medwireNews: A patient-derived tumor fragment (PDTF) platform has allowed close examination of the early immunologic responses to PD-1 blockade, revealing a relationship between immune cell reactivation and clinical response.
Daniela Thommen (Netherlands Cancer Institute, Amsterdam) and co-workers used the ex vivo technique to evaluate the cytokine, chemokine, and T-cell activation markers of 37 resected tumors from patients with non-small-cell lung cancer (NSCLC), breast cancer, ovarian cancer, renal cell carcinoma, or melanoma.
The majority (65%) of tumor tissues did not respond to ex vivo PD-1 blockade but 35% had “a clear increase in immune activity” on PD-1 inhibitor therapy; most of the responding PDTFs were derived from NSCLC or melanoma samples and two were from ovarian cancers, the researchers report in Nature Medicine.
Moreover, analysis of an additional cohort of 26 patients revealed a significant correlation between PDTF response to PD-1 blockade and the originating patient’s clinical response to PD-1 inhibitor treatment, they emphasize.
Only PDTFs that responded to PD-1 blockade had “detectable increases” in T-cell activation markers, but the researchers say that tumor-resident T cells in PDTFs that did not response to PD-1 inhibition could be activated by other means, indicating “that the PD-1–PD-L1 axis is not a critical signaling pathway that limits the physiological activity of this T cell pool.”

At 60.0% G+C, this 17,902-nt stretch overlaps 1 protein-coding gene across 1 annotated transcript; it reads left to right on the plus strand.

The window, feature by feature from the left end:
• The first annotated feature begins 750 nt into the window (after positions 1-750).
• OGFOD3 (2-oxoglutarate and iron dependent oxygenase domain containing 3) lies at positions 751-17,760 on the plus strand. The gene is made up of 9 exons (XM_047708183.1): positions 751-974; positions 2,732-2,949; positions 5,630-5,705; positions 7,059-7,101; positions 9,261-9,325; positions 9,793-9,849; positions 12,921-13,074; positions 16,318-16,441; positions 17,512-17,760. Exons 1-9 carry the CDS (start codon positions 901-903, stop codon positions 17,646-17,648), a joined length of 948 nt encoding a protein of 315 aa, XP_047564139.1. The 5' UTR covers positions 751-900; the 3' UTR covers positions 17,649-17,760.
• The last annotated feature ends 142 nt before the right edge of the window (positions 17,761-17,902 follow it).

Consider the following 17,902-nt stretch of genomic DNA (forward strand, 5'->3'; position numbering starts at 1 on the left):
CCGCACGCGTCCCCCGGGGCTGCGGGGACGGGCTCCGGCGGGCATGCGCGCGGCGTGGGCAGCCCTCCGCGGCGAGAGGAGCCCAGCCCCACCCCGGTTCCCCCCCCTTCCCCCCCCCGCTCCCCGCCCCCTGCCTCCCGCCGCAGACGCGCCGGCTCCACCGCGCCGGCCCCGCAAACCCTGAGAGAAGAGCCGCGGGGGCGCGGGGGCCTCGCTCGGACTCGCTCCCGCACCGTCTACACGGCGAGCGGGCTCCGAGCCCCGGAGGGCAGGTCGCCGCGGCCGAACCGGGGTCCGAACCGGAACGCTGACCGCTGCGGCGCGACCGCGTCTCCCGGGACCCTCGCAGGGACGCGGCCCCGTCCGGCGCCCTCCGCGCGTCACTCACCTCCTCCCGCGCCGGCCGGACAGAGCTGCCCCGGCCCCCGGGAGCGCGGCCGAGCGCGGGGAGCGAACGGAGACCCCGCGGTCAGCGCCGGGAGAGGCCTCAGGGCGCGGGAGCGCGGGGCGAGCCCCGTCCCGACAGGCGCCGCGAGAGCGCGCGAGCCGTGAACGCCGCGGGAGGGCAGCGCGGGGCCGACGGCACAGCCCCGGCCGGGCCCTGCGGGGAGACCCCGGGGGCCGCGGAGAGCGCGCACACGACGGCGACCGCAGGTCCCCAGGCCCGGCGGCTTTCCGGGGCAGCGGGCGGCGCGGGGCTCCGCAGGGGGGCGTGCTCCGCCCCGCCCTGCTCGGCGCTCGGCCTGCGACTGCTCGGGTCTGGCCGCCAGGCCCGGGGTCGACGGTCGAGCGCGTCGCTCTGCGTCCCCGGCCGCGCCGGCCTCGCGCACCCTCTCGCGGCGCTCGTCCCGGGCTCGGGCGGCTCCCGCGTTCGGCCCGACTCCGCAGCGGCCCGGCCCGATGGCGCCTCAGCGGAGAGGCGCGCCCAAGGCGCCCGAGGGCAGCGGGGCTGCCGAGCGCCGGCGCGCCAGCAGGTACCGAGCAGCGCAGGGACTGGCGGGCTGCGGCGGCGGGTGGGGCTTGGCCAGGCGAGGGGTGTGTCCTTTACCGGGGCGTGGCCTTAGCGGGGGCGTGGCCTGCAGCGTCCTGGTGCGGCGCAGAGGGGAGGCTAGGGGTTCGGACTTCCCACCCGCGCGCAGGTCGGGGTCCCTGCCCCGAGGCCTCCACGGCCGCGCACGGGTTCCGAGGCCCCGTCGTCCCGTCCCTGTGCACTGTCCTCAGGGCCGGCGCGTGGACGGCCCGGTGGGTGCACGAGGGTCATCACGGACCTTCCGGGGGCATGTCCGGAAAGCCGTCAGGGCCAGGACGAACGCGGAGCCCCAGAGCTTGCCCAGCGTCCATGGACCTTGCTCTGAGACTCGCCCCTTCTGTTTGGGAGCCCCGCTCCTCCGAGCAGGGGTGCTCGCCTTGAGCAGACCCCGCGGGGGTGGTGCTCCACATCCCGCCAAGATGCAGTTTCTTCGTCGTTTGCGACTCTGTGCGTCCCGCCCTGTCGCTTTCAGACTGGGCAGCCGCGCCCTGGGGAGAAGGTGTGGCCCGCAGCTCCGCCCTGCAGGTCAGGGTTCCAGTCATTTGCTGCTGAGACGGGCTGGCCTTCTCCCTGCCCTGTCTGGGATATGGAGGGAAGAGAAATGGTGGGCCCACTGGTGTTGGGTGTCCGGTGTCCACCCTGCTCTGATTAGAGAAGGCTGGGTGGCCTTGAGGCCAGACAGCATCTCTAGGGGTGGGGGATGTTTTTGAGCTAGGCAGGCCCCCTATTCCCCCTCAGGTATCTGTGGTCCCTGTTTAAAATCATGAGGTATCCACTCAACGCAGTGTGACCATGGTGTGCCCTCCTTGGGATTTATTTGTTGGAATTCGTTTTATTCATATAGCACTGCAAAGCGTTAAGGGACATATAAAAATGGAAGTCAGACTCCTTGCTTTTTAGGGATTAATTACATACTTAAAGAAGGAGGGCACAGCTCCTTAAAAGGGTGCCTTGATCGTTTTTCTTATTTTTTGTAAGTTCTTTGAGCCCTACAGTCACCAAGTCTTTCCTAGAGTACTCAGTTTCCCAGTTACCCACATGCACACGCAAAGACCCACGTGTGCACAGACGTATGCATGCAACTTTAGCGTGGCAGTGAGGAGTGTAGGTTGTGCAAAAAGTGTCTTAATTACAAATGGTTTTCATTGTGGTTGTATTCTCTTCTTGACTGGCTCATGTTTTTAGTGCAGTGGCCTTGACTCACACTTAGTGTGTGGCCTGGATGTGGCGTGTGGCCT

Flow cytometry showed that 10 of the PDTFs had less than 10% immune cells – none of these had responded to PD-1 blockade – but the remaining 27 PDTFs showed similar levels of immune cells regardless of response, albeit responding tumors had B-cell enrichment.
However, the presence of CD8+ T cells within the tumor tissue was associated with response to PD-1 blockade, with immune cell reactivation occurring in 12 of the 19 PDTFs with CD8+ infiltrated tumors versus just one of the seven tumors with CD8+ T cells only in the surrounding tissue.
“The strong correlation between ex vivo and clinical responses raises the question whether the PDTF platform could allow prospective assessment of individual patient responses to PD-1 blockade,” say Thommen et al.
“This may either entail the direct clinical application of the platform itself in addition to established biomarkers, such as PD-L1 or tumor mutational burden, or by deriving biomarkers (patterns) that can be measured using other less complex assay systems.”
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